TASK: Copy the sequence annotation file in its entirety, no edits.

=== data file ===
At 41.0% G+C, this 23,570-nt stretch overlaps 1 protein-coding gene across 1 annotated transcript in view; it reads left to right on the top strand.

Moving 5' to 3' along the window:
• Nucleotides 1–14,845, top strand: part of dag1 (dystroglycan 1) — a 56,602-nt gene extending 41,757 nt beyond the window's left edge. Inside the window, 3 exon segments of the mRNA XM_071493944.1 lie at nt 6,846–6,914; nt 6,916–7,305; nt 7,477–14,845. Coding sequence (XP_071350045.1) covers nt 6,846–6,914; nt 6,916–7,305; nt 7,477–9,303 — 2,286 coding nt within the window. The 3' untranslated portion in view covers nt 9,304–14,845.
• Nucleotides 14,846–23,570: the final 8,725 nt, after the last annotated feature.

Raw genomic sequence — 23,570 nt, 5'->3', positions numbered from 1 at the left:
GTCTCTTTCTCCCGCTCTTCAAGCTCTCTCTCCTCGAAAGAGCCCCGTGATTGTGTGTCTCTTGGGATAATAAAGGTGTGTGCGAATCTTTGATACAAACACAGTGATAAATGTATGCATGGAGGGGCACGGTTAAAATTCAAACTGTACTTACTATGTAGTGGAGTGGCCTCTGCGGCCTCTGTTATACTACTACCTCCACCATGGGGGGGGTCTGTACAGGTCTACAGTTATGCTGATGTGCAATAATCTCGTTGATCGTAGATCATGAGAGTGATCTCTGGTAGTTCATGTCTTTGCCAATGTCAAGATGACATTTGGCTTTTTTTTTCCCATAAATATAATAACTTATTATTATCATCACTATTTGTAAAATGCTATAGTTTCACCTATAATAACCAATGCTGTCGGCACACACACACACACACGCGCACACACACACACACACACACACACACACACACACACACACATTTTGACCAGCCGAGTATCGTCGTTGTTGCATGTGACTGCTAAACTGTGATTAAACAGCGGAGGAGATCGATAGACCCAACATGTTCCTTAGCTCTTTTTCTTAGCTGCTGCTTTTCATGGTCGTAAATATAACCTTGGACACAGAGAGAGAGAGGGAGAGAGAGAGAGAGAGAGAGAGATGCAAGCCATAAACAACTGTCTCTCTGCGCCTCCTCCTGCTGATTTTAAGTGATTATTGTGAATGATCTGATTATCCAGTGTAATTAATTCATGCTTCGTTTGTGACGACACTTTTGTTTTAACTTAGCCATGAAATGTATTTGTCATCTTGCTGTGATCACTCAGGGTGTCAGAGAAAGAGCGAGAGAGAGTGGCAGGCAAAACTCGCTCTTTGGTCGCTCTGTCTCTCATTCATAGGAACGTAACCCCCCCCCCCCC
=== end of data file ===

At 41.0% G+C, this 23,570-nt stretch overlaps 1 protein-coding gene across 1 annotated transcript in view; it reads left to right on the top strand.

Moving 5' to 3' along the window:
• Nucleotides 1–14,845, top strand: part of dag1 (dystroglycan 1) — a 56,602-nt gene extending 41,757 nt beyond the window's left edge. Inside the window, 3 exon segments of the mRNA XM_071493944.1 lie at nt 6,846–6,914; nt 6,916–7,305; nt 7,477–14,845. Coding sequence (XP_071350045.1) covers nt 6,846–6,914; nt 6,916–7,305; nt 7,477–9,303 — 2,286 coding nt within the window. The 3' untranslated portion in view covers nt 9,304–14,845.
• Nucleotides 14,846–23,570: the final 8,725 nt, after the last annotated feature.

Raw genomic sequence — 23,570 nt, 5'->3', positions numbered from 1 at the left:
GTCTCTTTCTCCCGCTCTTCAAGCTCTCTCTCCTCGAAAGAGCCCCGTGATTGTGTGTCTCTTGGGATAATAAAGGTGTGTGCGAATCTTTGATACAAACACAGTGATAAATGTATGCATGGAGGGGCACGGTTAAAATTCAAACTGTACTTACTATGTAGTGGAGTGGCCTCTGCGGCCTCTGTTATACTACTACCTCCACCATGGGGGGGGTCTGTACAGGTCTACAGTTATGCTGATGTGCAATAATCTCGTTGATCGTAGATCATGAGAGTGATCTCTGGTAGTTCATGTCTTTGCCAATGTCAAGATGACATTTGGCTTTTTTTTTCCCATAAATATAATAACTTATTATTATCATCACTATTTGTAAAATGCTATAGTTTCACCTATAATAACCAATGCTGTCGGCACACACACACACACACGCGCACACACACACACACACACACACACACACACACACACACACATTTTGACCAGCCGAGTATCGTCGTTGTTGCATGTGACTGCTAAACTGTGATTAAACAGCGGAGGAGATCGATAGACCCAACATGTTCCTTAGCTCTTTTTCTTAGCTGCTGCTTTTCATGGTCGTAAATATAACCTTGGACACAGAGAGAGAGAGGGAGAGAGAGAGAGAGAGAGAGAGATGCAAGCCATAAACAACTGTCTCTCTGCGCCTCCTCCTGCTGATTTTAAGTGATTATTGTGAATGATCTGATTATCCAGTGTAATTAATTCATGCTTCGTTTGTGACGACACTTTTGTTTTAACTTAGCCATGAAATGTATTTGTCATCTTGCTGTGATCACTCAGGGTGTCAGAGAAAGAGCGAGAGAGAGTGGCAGGCAAAACTCGCTCTTTGGTCGCTCTGTCTCTCATTCATAGGAACGTAACCCCCCCCCCCCC